Lido di Venezia (The Lido, or Venice Lido), is an 11 kilometer (7-mile) long sandbar in Venice, Northern Italy; it is home to about 20,000 inhabitants. The Venice Film Festival takes place here in September.
The Lido is the glamorous bolt-hole of aristocracy and Hollywood starlets that it formerly was. Nowadays, the scatter of summering Venetians and art nouveau buildings sipping on prosecco beneath awnings and its own dressed shores make it an interesting diversion on a hot day. However, the existence of cars and sprawl can be jarring and in winter even glamour is in short supply.
History of Lido di Venezia
In 1177, Pope Alexander III and Emperor Frederick Barbarossa signed the Treaty of Venice, following Frederick’s defeat in the Battle of Legnano in 1176.
In 1202, at the start of the Fourth Crusade, the Lido had been used as a camp by thousands of crusaders who were blockaded there by the Venetians if they couldn’t cover the ships they had for transport.
In 1857, the first sea bathing facility was put up. This was the very first time that anything as such was seen in Europe. Afterward, it became “The Lido”, a byword for a beach resort. The Lido’s success and the interest of Venice nearby made the Lido famous globally.
Lido was famed for its brothels.
Major beach facilities, hotels, and private summer villas stayed in the heart of the island which is referred to as the “Golden Island”.
The advancing market created a real-estate boom at the island, and many Venetians transferred to Lido to gain from its modern infrastructures.
The term Lido, originally coming from this island, is employed to refer to particular kinds of outdoor swimming pools notably in Great Britain, along also with the “Lido deck” on a cruise boat. In addition, it forms the initial part of place names in coastal places.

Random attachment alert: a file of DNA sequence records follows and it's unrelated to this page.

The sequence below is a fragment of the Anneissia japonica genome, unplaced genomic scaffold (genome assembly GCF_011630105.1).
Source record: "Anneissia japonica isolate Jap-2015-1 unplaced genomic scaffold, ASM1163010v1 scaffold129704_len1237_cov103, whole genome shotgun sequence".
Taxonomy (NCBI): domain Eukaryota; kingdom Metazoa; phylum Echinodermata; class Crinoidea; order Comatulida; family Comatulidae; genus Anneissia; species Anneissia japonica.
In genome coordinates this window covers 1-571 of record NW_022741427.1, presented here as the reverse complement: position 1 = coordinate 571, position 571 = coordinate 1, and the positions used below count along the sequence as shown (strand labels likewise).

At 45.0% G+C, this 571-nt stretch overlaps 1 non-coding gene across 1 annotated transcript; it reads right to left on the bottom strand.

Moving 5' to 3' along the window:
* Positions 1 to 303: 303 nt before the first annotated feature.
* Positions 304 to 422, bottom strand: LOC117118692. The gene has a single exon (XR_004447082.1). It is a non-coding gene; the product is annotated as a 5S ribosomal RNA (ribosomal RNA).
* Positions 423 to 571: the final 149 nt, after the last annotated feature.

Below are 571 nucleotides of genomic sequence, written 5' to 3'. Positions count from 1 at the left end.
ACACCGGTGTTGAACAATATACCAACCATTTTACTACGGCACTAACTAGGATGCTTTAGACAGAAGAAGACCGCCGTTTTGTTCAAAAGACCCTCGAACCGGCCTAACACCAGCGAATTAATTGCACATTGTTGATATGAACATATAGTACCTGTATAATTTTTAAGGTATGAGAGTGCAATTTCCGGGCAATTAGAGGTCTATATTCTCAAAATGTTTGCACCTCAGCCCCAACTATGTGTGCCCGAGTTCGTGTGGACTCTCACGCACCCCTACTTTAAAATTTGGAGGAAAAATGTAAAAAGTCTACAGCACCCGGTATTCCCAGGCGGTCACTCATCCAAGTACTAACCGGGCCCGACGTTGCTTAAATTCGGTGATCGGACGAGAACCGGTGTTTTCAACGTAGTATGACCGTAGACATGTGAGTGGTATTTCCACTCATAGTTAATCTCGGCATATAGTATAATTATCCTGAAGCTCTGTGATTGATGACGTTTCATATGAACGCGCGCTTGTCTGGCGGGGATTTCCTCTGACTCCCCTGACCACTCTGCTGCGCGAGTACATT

The Lido became a fashionable seaside resort around the late 19th century and also its more glorious times are depicted (in admittedly melancholic fashion) at Thomas Mann’s book: Death in Venice.
The northern tip — that the Lido of the island–is a couple of trendy hotels, the Venice Casino, home to the Film Festival and a host of delicious restaurants and nightlife places.
Travelers may find two big beaches ideal for relaxing under sunlight alongside the Adriatic. A golf course welcomes visitors seeking to get out to the green towards the south of the island. A street at the island’s center, the Gran Viale Santa Maria Elisabetta, proves a popular destination for shopping and entertainment, along with the uninterrupted ocean views.
Buses are always available through the most important road of the island, making navigating a little more easy for you. Visitors who opt to fly from the mainland can touch down at Venezia Lido which is a small public airport of the island.
If you need a beach getaway to get tanned a bit, the Lido di Venezia is the best place for you.